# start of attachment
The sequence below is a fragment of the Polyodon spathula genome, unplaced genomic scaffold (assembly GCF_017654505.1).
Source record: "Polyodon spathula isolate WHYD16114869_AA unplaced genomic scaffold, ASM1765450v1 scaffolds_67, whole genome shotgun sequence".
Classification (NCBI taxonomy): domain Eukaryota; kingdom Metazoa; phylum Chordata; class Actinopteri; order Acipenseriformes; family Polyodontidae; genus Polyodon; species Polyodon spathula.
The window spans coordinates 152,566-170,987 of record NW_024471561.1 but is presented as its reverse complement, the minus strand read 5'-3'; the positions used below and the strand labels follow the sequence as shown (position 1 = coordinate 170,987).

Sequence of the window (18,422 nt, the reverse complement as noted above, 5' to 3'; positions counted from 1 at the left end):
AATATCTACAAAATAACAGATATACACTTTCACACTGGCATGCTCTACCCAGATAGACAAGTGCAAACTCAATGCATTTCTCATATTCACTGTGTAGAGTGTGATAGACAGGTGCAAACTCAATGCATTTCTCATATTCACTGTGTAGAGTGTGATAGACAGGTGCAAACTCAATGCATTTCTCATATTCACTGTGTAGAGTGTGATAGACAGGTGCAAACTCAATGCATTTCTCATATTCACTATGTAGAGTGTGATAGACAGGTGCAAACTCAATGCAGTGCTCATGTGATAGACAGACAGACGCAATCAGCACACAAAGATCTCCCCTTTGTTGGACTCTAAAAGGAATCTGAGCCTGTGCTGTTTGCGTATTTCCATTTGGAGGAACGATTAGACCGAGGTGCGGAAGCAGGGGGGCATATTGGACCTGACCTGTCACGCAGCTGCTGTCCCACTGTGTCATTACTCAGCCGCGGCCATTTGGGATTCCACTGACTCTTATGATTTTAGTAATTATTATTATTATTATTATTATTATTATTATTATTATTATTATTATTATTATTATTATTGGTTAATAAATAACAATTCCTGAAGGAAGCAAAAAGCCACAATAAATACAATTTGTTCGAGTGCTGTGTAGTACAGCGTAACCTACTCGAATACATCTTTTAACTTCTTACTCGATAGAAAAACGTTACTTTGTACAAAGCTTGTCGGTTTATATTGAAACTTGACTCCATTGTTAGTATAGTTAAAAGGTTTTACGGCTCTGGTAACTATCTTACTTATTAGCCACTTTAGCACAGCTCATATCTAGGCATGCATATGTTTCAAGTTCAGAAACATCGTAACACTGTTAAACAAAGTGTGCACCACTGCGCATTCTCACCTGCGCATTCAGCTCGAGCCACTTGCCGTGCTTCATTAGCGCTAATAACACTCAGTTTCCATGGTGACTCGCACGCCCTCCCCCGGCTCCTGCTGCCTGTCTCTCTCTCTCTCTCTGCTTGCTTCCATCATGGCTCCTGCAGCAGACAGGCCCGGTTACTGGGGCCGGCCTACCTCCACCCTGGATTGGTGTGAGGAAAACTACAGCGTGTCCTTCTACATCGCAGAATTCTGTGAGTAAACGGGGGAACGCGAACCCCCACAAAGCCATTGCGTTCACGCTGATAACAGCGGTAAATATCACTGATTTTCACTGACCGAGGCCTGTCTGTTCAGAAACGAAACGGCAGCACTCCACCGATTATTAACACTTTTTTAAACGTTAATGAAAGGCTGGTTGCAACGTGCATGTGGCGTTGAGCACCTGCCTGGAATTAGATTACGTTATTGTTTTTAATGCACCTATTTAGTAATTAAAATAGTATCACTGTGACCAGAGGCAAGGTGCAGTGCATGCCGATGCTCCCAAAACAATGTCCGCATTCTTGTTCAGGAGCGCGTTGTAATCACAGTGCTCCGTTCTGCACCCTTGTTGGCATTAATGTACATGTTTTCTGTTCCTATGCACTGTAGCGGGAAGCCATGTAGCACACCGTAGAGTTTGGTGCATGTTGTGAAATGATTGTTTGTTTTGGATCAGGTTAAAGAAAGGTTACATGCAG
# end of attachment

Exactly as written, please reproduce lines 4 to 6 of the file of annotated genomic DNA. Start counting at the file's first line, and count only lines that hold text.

The window spans coordinates 152,566-170,987 of record NW_024471561.1 but is presented as its reverse complement, the minus strand read 5'-3'; the positions used below and the strand labels follow the sequence as shown (position 1 = coordinate 170,987).

Sequence of the window (18,422 nt, the reverse complement as noted above, 5' to 3'; positions counted from 1 at the left end):
AATATCTACAAAATAACAGATATACACTTTCACACTGGCATGCTCTACCCAGATAGACAAGTGCAAACTCAATGCATTTCTCATATTCACTGTGTAGAGTGTGATAGACAGGTGCAAACTCAATGCATTTCTCATATTCACTGTGTAGAGTGTGATAGACAGGTGCAAACTCAATGCATTTCTCATATTCACTGTGTAGAGTGTGATAGACAGGTGCAAACTCAATGCATTTCTCATATTCACTATGTAGAGTGTGATAGACAGGTGCAAACTCAATGCAGTGCTCATGTGATAGACAGACAGACGCAATCAGCACACAAAGATCTCCCCTTTGTTGGACTCTAAAAGGAATCTGAGCCTGTGCTGTTTGCGTATTTCCATTTGGAGGAACGATTAGACCGAGGTGCGGAAGCAGGGGGGCATATTGGACCTGACCTGTCACGCAGCTGCTGTCCCACTGTGTCATTACTCAGCCGCGGCCATTTGGGATTCCACTGACTCTTATGATTTTAGTAATTATTATTATTATTATTATTATTATTATTATTATTATTATTATTATTATTATTATTATTGGTTAATAAATAACAATTCCTGAAGGAAGCAAAAAGCCACAATAAATACAATTTGTTCGAGTGCTGTGTAGTACAGCGTAACCTACTCGAATACATCTTTTAACTTCTTACTCGATAGAAAAACGTTACTTTGTACAAAGCTTGTCGGTTTATATTGAAACTTGACTCCATTGTTAGTATAGTTAAAAGGTTTTACGGCTCTGGTAACTATCTTACTTATTAGCCACTTTAGCACAGCTCATATCTAGGCATGCATATGTTTCAAGTTCAGAAACATCGTAACACTGTTAAACAAAGTGTGCACCACTGCGCATTCTCACCTGCGCATTCAGCTCGAGCCACTTGCCGTGCTTCATTAGCGCTAATAACACTCAGTTTCCATGGTGACTCGCACGCCCTCCCCCGGCTCCTGCTGCCTGTCTCTCTCTCTCTCTCTGCTTGCTTCCATCATGGCTCCTGCAGCAGACAGGCCCGGTTACTGGGGCCGGCCTACCTCCACCCTGGATTGGTGTGAGGAAAACTACAGCGTGTCCTTCTACATCGCAGAATTCTGTGAGTAAACGGGGGAACGCGAACCCCCACAAAGCCATTGCGTTCACGCTGATAACAGCGGTAAATATCACTGATTTTCACTGACCGAGGCCTGTCTGTTCAGAAACGAAACGGCAGCACTCCACCGATTATTAACACTTTTTTAAACGTTAATGAAAGGCTGGTTGCAACGTGCATGTGGCGTTGAGCACCTGCCTGGAATTAGATTACGTTATTGTTTTTAATGCACCTATTTAGTAATTAAAATAGTATCACTGTGACCAGAGGCAAGGTGCAGTGCATGCCGATGCTCCCAAAACAATGTCCGCATTCTTGTTCAGGAGCGCGTTGTAATCACAGTGCTCCGTTCTGCACCCTTGTTGGCATTAATGTACATGTTTTCTGTTCCTATGCACTGTAGCGGGAAGCCATGTAGCACACCGTAGAGTTTGGTGCATGTTGTGAAATGATTGTTTGTTTTGGATCAGGTTAAAGAAAGGTTACATGCAG